|24hr wind gust plot. From 15mph in St Helena to 50mph on Mount Hood just 3 miles away.|
Fortunately I already had wind speed mapping on the back burner - it didn't get deployed along with the earlier temperature and precipitation work, but most of that code was reusable. I can't show wind direction - even if I were to render directional arrows on the map, frequent direction changes make it impossible to show a single meaningful 24hr or 36hr wind direction. However peak forecasted wind speeds and gusts are shown for 1hr, 6hr, 12hr, 24hr and 36hr intervals, using the same green-yellow-orange-red-purple-blue-black gradient scale as the temperature layer.
One option that does provide wind direction is the crowd favorite windy.com. However, windy does not reflect the small-scale variations in the NWS forecast grid (see below). As with temperature and precipitation, it's an open question as to how accurate the NWS grid variations are, but I like to provide as much raw data as possible and let users draw their own conclusions.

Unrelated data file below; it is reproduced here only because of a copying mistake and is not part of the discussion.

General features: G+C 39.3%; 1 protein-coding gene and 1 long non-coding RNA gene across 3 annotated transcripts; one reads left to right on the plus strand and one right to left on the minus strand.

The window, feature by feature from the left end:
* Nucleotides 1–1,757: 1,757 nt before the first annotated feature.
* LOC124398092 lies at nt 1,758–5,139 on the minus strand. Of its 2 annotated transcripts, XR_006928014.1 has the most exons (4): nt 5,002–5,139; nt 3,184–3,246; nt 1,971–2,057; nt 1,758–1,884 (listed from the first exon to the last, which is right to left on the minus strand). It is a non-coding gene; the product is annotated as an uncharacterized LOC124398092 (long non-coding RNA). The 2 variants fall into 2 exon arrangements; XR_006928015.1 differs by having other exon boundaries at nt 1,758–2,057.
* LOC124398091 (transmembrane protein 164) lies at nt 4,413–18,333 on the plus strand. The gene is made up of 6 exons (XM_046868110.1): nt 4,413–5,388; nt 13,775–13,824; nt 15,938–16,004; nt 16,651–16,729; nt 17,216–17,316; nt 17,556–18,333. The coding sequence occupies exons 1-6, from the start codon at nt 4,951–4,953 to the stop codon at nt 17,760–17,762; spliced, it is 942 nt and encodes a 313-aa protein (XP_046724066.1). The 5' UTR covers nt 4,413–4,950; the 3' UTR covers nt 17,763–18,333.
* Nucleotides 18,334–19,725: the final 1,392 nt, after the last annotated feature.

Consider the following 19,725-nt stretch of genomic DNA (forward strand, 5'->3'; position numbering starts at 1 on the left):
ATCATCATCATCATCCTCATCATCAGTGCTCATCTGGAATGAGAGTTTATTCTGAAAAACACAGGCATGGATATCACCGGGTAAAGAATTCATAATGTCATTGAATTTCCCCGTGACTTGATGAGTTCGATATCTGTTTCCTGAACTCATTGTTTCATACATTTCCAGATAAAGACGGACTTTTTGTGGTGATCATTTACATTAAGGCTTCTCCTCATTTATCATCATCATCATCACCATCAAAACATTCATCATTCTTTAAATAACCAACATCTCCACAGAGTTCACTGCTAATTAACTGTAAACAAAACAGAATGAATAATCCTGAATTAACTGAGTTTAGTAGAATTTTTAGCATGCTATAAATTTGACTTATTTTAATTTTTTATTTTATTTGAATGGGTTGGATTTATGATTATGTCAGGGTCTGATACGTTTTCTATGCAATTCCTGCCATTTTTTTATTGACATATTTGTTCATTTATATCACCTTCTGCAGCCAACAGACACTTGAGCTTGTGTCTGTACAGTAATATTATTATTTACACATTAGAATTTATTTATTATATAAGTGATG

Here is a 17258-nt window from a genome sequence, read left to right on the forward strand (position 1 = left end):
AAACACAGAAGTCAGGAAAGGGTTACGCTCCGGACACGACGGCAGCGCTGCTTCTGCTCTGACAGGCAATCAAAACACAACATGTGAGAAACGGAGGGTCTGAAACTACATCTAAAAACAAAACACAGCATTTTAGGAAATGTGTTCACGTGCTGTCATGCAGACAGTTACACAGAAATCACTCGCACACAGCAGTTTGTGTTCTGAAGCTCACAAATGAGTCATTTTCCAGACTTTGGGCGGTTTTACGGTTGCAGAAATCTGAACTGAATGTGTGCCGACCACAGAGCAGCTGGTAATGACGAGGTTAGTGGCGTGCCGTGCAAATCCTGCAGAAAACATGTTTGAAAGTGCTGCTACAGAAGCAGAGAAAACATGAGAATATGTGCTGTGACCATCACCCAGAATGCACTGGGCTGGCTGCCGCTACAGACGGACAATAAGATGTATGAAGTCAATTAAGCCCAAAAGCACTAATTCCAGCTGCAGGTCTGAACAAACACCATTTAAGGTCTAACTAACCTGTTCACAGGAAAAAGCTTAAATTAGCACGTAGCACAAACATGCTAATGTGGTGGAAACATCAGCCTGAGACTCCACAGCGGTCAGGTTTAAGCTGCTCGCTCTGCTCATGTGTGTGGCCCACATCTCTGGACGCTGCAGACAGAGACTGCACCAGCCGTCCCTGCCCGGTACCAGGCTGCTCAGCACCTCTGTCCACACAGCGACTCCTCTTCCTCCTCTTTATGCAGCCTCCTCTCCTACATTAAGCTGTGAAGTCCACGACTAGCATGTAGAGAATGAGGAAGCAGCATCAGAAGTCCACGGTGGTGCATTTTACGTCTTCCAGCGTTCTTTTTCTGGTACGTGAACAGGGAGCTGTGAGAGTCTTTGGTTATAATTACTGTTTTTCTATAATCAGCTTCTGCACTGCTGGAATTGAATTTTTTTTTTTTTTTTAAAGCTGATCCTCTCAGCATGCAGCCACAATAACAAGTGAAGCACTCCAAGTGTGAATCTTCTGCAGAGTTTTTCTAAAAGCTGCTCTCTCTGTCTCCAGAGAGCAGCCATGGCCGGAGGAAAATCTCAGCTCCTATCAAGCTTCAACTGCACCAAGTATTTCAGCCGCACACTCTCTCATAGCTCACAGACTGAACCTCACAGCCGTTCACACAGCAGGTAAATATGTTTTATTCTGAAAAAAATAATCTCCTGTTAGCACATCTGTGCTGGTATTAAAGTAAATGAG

|Windy.com plot of the same location|
The forecast grid option immediately below will also show point speeds (remember, the point is simply the center of a grid square, and the forecast applies to the entire square), and clicking on a point will bring up the hourly weather chart.
I feel like I've pretty much run through the backlog of fire-related items I had sitting around, so I think this will be the last major layer change in response to the Northern California fires.
Update: there are now two wind layers, the "max wind speed" layer as described above, and a "wind plot" that provides forecasted directions and speeds for specific points in times, at 3 hour intervals to 12 hours, and then 6 hour intervals to 36 hours. The same color chart is used for speed, with short lines tracing direction. The length of the lines has no meaning.